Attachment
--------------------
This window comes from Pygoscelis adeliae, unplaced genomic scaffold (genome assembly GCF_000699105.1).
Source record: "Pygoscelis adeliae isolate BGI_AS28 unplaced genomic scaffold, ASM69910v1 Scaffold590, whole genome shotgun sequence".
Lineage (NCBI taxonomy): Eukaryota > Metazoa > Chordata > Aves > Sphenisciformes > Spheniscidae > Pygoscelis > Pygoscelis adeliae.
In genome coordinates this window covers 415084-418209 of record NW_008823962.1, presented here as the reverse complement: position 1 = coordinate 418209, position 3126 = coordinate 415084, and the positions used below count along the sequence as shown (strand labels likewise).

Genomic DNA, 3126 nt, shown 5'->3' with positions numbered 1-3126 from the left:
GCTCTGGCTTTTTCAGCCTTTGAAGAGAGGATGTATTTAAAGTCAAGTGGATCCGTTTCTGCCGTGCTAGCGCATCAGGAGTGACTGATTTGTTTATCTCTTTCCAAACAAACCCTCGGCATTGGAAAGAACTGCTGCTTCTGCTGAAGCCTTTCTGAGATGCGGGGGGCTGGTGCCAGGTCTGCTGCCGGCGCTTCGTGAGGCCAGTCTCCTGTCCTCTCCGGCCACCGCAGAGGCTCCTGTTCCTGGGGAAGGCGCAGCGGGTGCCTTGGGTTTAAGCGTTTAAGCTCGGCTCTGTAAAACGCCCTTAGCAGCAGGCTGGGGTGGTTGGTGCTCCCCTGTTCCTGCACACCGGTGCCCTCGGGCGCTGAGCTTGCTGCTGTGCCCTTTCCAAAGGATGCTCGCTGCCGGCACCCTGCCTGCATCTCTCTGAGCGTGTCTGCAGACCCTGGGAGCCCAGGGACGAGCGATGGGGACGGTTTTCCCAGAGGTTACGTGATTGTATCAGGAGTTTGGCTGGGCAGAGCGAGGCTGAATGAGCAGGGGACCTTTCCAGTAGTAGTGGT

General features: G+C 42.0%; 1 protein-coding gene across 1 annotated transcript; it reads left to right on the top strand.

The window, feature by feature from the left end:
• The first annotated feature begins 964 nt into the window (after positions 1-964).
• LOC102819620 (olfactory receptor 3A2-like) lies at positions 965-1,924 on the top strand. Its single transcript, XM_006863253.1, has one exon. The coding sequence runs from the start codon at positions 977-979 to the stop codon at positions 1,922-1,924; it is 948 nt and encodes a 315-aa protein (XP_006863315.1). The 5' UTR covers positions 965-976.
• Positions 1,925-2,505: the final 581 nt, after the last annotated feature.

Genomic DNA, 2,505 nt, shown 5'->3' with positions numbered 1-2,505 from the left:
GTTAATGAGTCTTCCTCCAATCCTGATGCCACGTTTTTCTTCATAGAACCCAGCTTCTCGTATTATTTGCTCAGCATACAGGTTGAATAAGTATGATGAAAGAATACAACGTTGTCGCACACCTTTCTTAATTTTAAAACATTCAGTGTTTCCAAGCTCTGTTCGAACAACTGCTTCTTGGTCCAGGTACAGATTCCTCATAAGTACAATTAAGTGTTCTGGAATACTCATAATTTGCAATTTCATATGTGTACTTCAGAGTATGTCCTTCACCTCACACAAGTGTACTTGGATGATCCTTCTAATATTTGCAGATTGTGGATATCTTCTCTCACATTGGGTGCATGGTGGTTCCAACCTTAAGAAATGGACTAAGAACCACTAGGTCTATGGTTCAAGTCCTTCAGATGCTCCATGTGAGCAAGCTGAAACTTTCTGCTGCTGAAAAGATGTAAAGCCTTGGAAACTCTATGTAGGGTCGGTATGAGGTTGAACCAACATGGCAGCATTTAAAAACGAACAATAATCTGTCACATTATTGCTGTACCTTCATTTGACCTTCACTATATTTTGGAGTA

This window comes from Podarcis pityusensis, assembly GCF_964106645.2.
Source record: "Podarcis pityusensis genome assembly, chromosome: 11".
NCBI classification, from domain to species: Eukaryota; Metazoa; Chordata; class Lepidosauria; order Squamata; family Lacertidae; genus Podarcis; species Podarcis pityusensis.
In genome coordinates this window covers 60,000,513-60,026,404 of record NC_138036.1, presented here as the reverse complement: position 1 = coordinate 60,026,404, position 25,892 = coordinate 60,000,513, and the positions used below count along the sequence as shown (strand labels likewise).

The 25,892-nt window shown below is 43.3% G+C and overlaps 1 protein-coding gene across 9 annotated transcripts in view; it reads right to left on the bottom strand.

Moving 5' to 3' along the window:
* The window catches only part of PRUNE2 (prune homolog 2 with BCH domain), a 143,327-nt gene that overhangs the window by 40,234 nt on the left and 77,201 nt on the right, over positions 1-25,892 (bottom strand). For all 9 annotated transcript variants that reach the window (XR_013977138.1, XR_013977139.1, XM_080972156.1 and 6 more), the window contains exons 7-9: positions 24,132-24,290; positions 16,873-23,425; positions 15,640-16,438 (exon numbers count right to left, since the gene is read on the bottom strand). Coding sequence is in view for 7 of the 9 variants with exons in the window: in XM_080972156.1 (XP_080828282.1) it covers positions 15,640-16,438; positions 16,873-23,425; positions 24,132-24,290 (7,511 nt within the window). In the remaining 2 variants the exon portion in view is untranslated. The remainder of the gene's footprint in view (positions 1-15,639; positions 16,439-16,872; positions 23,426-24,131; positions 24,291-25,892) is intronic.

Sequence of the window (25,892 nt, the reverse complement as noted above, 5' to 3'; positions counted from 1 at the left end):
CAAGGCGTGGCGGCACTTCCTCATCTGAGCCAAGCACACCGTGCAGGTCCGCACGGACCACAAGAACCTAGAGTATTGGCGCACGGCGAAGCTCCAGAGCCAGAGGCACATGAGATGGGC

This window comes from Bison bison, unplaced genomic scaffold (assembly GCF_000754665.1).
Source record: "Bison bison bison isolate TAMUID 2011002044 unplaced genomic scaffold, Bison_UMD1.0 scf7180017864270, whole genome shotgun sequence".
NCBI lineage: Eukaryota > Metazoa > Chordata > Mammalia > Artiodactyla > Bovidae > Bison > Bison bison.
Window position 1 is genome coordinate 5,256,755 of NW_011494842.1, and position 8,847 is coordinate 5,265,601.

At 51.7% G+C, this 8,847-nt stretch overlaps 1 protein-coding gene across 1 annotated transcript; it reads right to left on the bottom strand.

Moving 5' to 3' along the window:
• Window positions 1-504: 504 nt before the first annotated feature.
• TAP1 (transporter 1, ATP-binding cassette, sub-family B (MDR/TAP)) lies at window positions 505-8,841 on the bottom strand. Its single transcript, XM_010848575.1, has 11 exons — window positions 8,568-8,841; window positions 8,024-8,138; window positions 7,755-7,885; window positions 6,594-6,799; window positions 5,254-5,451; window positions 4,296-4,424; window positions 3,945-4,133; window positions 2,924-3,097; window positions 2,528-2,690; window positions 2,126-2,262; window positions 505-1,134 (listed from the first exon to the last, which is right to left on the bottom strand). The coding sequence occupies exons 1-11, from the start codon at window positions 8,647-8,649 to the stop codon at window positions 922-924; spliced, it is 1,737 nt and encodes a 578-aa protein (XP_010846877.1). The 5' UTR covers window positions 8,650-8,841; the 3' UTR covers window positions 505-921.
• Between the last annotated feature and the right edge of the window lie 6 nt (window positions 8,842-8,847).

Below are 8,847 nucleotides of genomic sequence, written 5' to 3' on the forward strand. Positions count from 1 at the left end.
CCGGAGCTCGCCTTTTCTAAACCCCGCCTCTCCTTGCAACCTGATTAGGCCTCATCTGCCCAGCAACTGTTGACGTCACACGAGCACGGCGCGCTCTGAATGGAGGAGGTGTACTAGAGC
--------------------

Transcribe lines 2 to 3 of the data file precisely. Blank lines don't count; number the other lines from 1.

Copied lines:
Source record: "Pygoscelis adeliae isolate BGI_AS28 unplaced genomic scaffold, ASM69910v1 Scaffold590, whole genome shotgun sequence".
Lineage (NCBI taxonomy): Eukaryota > Metazoa > Chordata > Aves > Sphenisciformes > Spheniscidae > Pygoscelis > Pygoscelis adeliae.